Internet Engineering Task Force (IETF) G. Halwasia Request for Comments: 6939 S. Bhandari Category: Standards Track W. Dec ISSN: 2070-1721 Cisco Systems May 2013 Client Link-Layer Address Option in DHCPv6 Abstract This document specifies the format and mechanism that is to be used for encoding the client link-layer address in DHCPv6 Relay-Forward messages by defining a new DHCPv6 Client Link-Layer Address option. Status of This Memo This is an Internet Standards Track document. This document is a product of the Internet Engineering Task Force (IETF). It represents the consensus of the IETF community. It has received public review and has been approved for publication by the Internet Engineering Steering Group (IESG). Further information on Internet Standards is available in Section 2 of RFC 5741. Information about the current status of this document, any errata, and how to provide feedback on it may be obtained at http://www.rfc-editor.org/info/rfc6939. Copyright Notice Copyright (c) 2013 IETF Trust and the persons identified as the document authors. All rights reserved. This document is subject to BCP 78 and the IETF Trust's Legal Provisions Relating to IETF Documents (http://trustee.ietf.org/license-info) in effect on the date of publication of this document. Please review these documents carefully, as they describe your rights and restrictions with respect to this document. Code Components extracted from this document must include Simplified BSD License text as described in Section 4.e of the Trust Legal Provisions and are provided without warranty as described in the Simplified BSD License.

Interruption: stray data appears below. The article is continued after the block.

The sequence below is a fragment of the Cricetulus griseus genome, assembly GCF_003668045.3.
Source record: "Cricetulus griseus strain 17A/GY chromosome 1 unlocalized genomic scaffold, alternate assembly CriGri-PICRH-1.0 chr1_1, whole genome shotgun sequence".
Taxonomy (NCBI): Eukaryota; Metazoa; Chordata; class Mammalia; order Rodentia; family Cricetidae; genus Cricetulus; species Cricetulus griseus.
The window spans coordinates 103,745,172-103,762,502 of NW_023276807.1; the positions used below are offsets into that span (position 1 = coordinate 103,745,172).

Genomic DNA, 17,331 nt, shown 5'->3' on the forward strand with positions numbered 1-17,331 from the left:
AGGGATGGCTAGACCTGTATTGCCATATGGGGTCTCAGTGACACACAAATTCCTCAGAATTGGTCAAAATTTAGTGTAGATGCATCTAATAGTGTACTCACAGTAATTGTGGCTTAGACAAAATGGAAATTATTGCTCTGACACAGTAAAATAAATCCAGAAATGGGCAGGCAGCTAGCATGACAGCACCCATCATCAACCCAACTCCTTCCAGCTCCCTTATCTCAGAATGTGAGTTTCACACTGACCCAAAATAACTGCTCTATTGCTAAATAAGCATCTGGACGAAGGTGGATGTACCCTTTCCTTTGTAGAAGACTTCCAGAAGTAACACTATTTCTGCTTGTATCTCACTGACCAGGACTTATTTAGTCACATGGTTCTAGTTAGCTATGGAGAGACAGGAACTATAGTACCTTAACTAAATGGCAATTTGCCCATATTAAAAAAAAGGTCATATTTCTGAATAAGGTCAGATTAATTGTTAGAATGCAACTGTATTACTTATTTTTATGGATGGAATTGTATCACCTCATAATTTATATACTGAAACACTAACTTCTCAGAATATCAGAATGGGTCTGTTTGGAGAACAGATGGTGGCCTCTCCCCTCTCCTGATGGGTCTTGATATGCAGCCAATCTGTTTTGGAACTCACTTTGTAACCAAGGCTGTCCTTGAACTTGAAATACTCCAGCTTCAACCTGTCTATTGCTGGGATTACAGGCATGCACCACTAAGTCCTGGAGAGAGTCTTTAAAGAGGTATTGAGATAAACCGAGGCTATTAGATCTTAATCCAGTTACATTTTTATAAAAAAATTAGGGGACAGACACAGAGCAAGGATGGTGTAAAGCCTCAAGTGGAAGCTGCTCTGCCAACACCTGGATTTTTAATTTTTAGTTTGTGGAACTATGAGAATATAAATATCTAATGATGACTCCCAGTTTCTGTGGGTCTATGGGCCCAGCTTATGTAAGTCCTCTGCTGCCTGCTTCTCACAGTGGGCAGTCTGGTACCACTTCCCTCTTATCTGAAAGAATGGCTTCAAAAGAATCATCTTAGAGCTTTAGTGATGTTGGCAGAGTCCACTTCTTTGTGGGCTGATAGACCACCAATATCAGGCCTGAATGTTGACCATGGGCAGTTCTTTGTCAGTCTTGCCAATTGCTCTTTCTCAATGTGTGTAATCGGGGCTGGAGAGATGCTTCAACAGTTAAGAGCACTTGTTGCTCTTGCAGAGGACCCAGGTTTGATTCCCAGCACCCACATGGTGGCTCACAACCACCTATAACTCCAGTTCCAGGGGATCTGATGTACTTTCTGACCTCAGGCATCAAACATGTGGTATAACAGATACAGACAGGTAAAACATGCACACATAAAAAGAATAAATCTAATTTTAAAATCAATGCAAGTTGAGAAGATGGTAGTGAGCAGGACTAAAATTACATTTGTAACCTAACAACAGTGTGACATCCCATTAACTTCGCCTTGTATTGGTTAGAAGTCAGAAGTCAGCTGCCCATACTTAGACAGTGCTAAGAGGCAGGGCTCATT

Table of Contents 1. Introduction ....................................................2 2. Requirements Language ...........................................2 3. Problem Background and Scenario .................................2 4. DHCPv6 Client Link-Layer Address Option .........................4 5. DHCPv6 Relay Agent Behavior .....................................4 6. DHCPv6 Server Behavior ..........................................4 7. DHCPv6 Client Behavior ..........................................5 8. IANA Considerations .............................................5 9. Security Considerations .........................................5 10. Acknowledgements ...............................................6 11. References .....................................................6 11.1. Normative References ......................................6 11.2. Informative References ....................................6 1. Introduction This specification defines an optional mechanism and the related DHCPv6 option to allow first-hop DHCPv6 relay agents (relay agents that are connected to the same link as the client) to provide the client's link-layer address in the DHCPv6 messages being sent towards the server. 2. Requirements Language The key words "MUST", "MUST NOT", "REQUIRED", "SHALL", "SHALL NOT", "SHOULD", "SHOULD NOT", "RECOMMENDED", "MAY", and "OPTIONAL" in this document are to be interpreted as described in RFC 2119 [RFC2119]. 3. Problem Background and Scenario The DHCPv4 specification [RFC2131] provides a way to specify the client link-layer address in the DHCPv4 message header. A DHCPv4 message header has 'htype' and 'chaddr' fields to specify the client link-layer address type and the link-layer address, respectively. The client link-layer address thus learned can be used by the DHCPv4 server and the relay agent in different ways. In some of the deployments, DHCPv4 servers use 'chaddr' as a customer identifier and a key for lookup in the client lease database. With the incremental deployment of IPv6 to existing IPv4 networks, which results in a dual-stack network environment, there will be devices that act as both DHCPv4 and DHCPv6 clients. In service provider deployments, a typical DHCPv4 implementation will use the client link-layer address as one of the keys to build the DHCP client lease database. In dual-stack scenarios, operators need to be able